Ceyenne Doroshow is halfway through packing a box of stilettos—some of them stoned, all of them glamorous—when I arrive at her place in Ozone Park, Queens. She’s going to be moving in a few days, she tells me, and seems to be living in that exhausting space between here and there, the present and the future.

Adding to the chaos of the moment are the sudden demands of a new kind of mainstream fame. The praise is well deserved, if not a little overdue, but Doroshow is wary of it all the same. For years, she’s been well known—revered, even—in New York’s trans and sex-worker communities, where she’s supported and advocated for vulnerable individuals. As founder and executive director of Gays and Lesbians Living in a Transgender Society, or GLITS, she’s served as a kind of one-woman Swiss Army knife for those who’ve needed help of virtually any kind.

But recent events have catapulted her to new heights. On June 14, Doroshow spoke at Brooklyn Liberation, a hugely attended rally and march organized to demand action for Black trans people. The event was held, coincidentally, during a spate of shocking violence against Black trans women, including Riah Milton and Dominique “Rem’mie” Fells, who were reported killed days earlier in Ohio and Pennsylvania, respectively. Images of Doroshow at the podium with her black fur hat and Barbie-pink bandana, speaking to the crowd of 15,000, dominated news coverage, as did her galvanizing words. Video of her remarks spread like wildfire on social media, introducing countless straight, white, and cis people to the compassion and irreverence that have made Doroshow so beloved in her communities.

“We’re whores!” she shouted when she reached the mic, perhaps as a way of clarifying her affinities first and foremost. “Babies, I love you,” she continued, her voice softening with a motherly tone. “I want you to breathe and sustain! I want you to stand tall and proud and Black and live,” she proclaimed, punctuating every other word with a swing of the folded black fan in her hand, as if she were banging a gavel and making it so.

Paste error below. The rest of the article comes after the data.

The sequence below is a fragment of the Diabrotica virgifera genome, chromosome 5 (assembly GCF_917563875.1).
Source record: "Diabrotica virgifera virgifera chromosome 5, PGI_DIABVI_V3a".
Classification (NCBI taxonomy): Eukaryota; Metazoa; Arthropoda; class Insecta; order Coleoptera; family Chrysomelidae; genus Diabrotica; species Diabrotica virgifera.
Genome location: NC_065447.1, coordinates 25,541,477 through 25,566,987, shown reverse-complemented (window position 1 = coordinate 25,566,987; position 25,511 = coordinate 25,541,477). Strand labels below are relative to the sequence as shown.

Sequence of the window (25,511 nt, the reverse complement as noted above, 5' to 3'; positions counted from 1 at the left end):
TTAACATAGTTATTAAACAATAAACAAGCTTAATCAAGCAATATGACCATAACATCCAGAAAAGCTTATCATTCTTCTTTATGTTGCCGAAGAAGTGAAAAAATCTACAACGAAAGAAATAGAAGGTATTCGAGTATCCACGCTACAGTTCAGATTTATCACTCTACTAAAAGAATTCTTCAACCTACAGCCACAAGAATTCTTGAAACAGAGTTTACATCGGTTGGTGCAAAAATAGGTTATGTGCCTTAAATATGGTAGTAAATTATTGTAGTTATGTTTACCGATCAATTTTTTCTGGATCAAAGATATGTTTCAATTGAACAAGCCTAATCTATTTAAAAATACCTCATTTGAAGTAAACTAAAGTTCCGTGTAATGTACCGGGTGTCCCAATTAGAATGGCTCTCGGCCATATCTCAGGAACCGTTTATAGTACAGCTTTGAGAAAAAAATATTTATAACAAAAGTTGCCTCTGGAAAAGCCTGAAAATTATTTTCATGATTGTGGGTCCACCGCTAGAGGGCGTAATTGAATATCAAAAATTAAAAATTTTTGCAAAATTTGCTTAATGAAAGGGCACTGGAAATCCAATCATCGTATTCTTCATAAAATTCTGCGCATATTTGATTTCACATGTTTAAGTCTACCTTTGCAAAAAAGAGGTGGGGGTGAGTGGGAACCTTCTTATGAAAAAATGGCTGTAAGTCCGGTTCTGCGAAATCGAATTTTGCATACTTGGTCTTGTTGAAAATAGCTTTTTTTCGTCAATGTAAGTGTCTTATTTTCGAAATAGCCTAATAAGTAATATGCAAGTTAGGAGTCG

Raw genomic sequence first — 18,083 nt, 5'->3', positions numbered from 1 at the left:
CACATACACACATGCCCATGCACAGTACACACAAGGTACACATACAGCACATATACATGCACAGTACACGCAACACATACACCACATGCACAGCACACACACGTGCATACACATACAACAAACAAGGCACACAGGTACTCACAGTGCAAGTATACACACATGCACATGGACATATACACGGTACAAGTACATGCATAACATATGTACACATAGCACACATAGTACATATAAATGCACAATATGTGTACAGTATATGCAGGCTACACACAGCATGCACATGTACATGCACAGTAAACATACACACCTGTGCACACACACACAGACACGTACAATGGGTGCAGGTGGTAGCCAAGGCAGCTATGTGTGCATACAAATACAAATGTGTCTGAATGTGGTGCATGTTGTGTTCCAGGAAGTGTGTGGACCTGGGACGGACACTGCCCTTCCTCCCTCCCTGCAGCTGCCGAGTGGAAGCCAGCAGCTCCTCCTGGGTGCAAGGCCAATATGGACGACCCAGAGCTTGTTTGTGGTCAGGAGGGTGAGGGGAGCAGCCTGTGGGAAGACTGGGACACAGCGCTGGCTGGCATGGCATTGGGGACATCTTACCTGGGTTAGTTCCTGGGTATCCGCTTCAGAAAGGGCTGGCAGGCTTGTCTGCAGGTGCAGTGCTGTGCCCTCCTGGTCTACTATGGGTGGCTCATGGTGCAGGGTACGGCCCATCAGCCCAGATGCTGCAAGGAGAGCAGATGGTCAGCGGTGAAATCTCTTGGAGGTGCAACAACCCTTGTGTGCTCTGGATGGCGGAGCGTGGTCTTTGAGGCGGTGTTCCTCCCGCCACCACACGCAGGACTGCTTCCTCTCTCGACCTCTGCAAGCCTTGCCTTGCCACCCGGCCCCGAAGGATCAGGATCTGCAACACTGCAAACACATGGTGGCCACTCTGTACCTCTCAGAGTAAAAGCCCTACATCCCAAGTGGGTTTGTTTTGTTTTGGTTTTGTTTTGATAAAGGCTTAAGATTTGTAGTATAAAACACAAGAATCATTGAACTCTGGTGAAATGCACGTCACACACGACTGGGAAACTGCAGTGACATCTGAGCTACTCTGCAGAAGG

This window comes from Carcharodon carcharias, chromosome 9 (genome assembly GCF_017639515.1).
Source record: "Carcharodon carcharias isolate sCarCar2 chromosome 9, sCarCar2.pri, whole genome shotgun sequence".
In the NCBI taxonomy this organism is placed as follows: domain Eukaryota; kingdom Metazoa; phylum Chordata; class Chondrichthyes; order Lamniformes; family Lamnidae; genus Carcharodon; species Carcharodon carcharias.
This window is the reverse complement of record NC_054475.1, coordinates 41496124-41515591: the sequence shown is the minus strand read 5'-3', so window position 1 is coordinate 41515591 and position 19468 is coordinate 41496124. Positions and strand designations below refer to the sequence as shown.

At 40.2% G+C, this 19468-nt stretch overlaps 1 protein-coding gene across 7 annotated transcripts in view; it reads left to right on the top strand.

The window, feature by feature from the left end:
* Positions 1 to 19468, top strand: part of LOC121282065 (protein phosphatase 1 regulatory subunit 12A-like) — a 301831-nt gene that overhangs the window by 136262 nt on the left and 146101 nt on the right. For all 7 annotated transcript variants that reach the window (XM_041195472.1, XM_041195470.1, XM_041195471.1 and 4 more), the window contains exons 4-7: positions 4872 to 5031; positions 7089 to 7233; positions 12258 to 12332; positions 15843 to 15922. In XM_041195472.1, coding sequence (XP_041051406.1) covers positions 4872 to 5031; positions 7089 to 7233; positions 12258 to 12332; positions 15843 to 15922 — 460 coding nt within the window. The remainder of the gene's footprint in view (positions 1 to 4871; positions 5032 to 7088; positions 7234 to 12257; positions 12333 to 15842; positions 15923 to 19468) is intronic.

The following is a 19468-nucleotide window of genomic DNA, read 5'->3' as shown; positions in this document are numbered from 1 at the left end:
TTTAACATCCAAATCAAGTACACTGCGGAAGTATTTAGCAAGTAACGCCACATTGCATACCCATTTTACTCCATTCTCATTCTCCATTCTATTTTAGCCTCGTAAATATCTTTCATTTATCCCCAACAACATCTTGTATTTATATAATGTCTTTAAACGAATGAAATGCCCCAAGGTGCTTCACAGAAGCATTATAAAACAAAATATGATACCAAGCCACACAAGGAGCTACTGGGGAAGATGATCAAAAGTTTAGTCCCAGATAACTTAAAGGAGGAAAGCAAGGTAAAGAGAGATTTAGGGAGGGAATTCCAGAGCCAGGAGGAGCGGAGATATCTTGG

The scene felt historic and, in many ways, unprecedented.

A similar New York rally the previous summer, demanding justice for Layleen Polanco—an adored member of the city’s ballroom scene who died at Rikers Island—drew no more than a couple hundred people. Now there were 50 times that number cheering as Doroshow called on LGBTQ+ folks to put trans people first. “We have always been last,” she said. “That’s not going to happen anymore.”

The protesters erupted in cheers as she spoke of past efforts supporting incarcerated trans women. They roared when she announced that GLITS had managed to raise $1 million that week to secure stable, long-term housing for Black trans people in New York. “Venmo @glits!” she added. “We’re still raising money, motherfuckers!”

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The Godmother of the Moment by Harron Walker

Aug 27, 2020